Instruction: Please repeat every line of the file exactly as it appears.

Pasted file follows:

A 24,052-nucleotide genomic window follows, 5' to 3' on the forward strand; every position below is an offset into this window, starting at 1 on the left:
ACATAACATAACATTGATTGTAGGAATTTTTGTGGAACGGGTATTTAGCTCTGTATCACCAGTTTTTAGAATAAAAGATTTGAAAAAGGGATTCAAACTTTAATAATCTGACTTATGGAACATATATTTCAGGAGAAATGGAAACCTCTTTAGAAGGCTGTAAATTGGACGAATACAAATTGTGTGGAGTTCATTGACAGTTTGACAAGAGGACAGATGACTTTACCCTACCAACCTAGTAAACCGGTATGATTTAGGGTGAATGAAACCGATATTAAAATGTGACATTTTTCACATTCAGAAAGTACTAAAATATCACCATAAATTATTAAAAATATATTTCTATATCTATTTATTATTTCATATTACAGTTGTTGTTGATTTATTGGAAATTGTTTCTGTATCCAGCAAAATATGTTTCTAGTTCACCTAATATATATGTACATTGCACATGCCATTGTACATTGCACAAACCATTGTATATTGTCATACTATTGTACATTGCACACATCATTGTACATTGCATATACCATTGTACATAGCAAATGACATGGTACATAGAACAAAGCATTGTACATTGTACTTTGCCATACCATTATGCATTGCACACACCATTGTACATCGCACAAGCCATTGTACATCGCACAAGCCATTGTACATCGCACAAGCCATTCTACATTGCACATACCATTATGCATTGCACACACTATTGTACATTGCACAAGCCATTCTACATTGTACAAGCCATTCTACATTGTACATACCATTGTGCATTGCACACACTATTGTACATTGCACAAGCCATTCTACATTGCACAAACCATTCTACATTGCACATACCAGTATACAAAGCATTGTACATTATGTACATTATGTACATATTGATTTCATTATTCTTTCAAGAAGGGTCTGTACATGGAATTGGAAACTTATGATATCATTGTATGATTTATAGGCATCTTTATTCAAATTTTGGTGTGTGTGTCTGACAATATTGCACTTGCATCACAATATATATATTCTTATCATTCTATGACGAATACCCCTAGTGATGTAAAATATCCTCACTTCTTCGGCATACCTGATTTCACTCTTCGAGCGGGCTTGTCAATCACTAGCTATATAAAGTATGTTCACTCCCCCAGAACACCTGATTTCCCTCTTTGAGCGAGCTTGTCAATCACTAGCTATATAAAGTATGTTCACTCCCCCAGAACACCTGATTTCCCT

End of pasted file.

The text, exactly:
A 24,052-nucleotide genomic window follows, 5' to 3' on the forward strand; every position below is an offset into this window, starting at 1 on the left:
ACATAACATAACATTGATTGTAGGAATTTTTGTGGAACGGGTATTTAGCTCTGTATCACCAGTTTTTAGAATAAAAGATTTGAAAAAGGGATTCAAACTTTAATAATCTGACTTATGGAACATATATTTCAGGAGAAATGGAAACCTCTTTAGAAGGCTGTAAATTGGACGAATACAAATTGTGTGGAGTTCATTGACAGTTTGACAAGAGGACAGATGACTTTACCCTACCAACCTAGTAAACCGGTATGATTTAGGGTGAATGAAACCGATATTAAAATGTGACATTTTTCACATTCAGAAAGTACTAAAATATCACCATAAATTATTAAAAATATATTTCTATATCTATTTATTATTTCATATTACAGTTGTTGTTGATTTATTGGAAATTGTTTCTGTATCCAGCAAAATATGTTTCTAGTTCACCTAATATATATGTACATTGCACATGCCATTGTACATTGCACAAACCATTGTATATTGTCATACTATTGTACATTGCACACATCATTGTACATTGCATATACCATTGTACATAGCAAATGACATGGTACATAGAACAAAGCATTGTACATTGTACTTTGCCATACCATTATGCATTGCACACACCATTGTACATCGCACAAGCCATTGTACATCGCACAAGCCATTGTACATCGCACAAGCCATTCTACATTGCACATACCATTATGCATTGCACACACTATTGTACATTGCACAAGCCATTCTACATTGTACAAGCCATTCTACATTGTACATACCATTGTGCATTGCACACACTATTGTACATTGCACAAGCCATTCTACATTGCACAAACCATTCTACATTGCACATACCAGTATACAAAGCATTGTACATTATGTACATTATGTACATATTGATTTCATTATTCTTTCAAGAAGGGTCTGTACATGGAATTGGAAACTTATGATATCATTGTATGATTTATAGGCATCTTTATTCAAATTTTGGTGTGTGTGTCTGACAATATTGCACTTGCATCACAATATATATATTCTTATCATTCTATGACGAATACCCCTAGTGATGTAAAATATCCTCACTTCTTCGGCATACCTGATTTCACTCTTCGAGCGGGCTTGTCAATCACTAGCTATATAAAGTATGTTCACTCCCCCAGAACACCTGATTTCCCTCTTTGAGCGAGCTTGTCAATCACTAGCTATATAAAGTATGTTCACTCCCCCAGAACACCTGATTTCCCT